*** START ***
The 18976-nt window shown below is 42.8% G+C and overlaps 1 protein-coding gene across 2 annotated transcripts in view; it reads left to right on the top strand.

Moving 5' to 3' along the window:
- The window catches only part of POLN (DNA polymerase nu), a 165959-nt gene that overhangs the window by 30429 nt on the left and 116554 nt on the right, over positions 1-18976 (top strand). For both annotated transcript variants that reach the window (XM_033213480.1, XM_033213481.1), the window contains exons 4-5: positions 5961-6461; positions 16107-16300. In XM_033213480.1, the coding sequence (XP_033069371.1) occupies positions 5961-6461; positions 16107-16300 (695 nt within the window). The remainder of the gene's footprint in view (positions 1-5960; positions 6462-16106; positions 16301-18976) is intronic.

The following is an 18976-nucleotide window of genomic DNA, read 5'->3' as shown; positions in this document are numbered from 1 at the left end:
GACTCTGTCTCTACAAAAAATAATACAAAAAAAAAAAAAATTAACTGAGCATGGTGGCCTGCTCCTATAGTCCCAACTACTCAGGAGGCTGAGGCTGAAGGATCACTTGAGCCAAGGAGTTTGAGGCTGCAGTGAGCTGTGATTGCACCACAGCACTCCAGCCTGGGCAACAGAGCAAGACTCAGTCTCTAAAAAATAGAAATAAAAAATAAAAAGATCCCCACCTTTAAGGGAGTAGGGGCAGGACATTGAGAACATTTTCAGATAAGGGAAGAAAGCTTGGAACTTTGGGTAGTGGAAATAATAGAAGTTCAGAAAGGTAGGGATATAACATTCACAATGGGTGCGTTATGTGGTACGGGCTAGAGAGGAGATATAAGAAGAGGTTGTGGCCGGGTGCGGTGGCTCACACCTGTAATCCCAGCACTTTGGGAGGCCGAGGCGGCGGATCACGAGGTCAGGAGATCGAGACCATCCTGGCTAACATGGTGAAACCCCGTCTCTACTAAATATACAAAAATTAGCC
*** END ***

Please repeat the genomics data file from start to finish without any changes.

The 18976-nt window shown below is 42.8% G+C and overlaps 1 protein-coding gene across 2 annotated transcripts in view; it reads left to right on the top strand.

Moving 5' to 3' along the window:
- The window catches only part of POLN (DNA polymerase nu), a 165959-nt gene that overhangs the window by 30429 nt on the left and 116554 nt on the right, over positions 1-18976 (top strand). For both annotated transcript variants that reach the window (XM_033213480.1, XM_033213481.1), the window contains exons 4-5: positions 5961-6461; positions 16107-16300. In XM_033213480.1, the coding sequence (XP_033069371.1) occupies positions 5961-6461; positions 16107-16300 (695 nt within the window). The remainder of the gene's footprint in view (positions 1-5960; positions 6462-16106; positions 16301-18976) is intronic.

The following is an 18976-nucleotide window of genomic DNA, read 5'->3' as shown; positions in this document are numbered from 1 at the left end:
GACTCTGTCTCTACAAAAAATAATACAAAAAAAAAAAAAATTAACTGAGCATGGTGGCCTGCTCCTATAGTCCCAACTACTCAGGAGGCTGAGGCTGAAGGATCACTTGAGCCAAGGAGTTTGAGGCTGCAGTGAGCTGTGATTGCACCACAGCACTCCAGCCTGGGCAACAGAGCAAGACTCAGTCTCTAAAAAATAGAAATAAAAAATAAAAAGATCCCCACCTTTAAGGGAGTAGGGGCAGGACATTGAGAACATTTTCAGATAAGGGAAGAAAGCTTGGAACTTTGGGTAGTGGAAATAATAGAAGTTCAGAAAGGTAGGGATATAACATTCACAATGGGTGCGTTATGTGGTACGGGCTAGAGAGGAGATATAAGAAGAGGTTGTGGCCGGGTGCGGTGGCTCACACCTGTAATCCCAGCACTTTGGGAGGCCGAGGCGGCGGATCACGAGGTCAGGAGATCGAGACCATCCTGGCTAACATGGTGAAACCCCGTCTCTACTAAATATACAAAAATTAGCC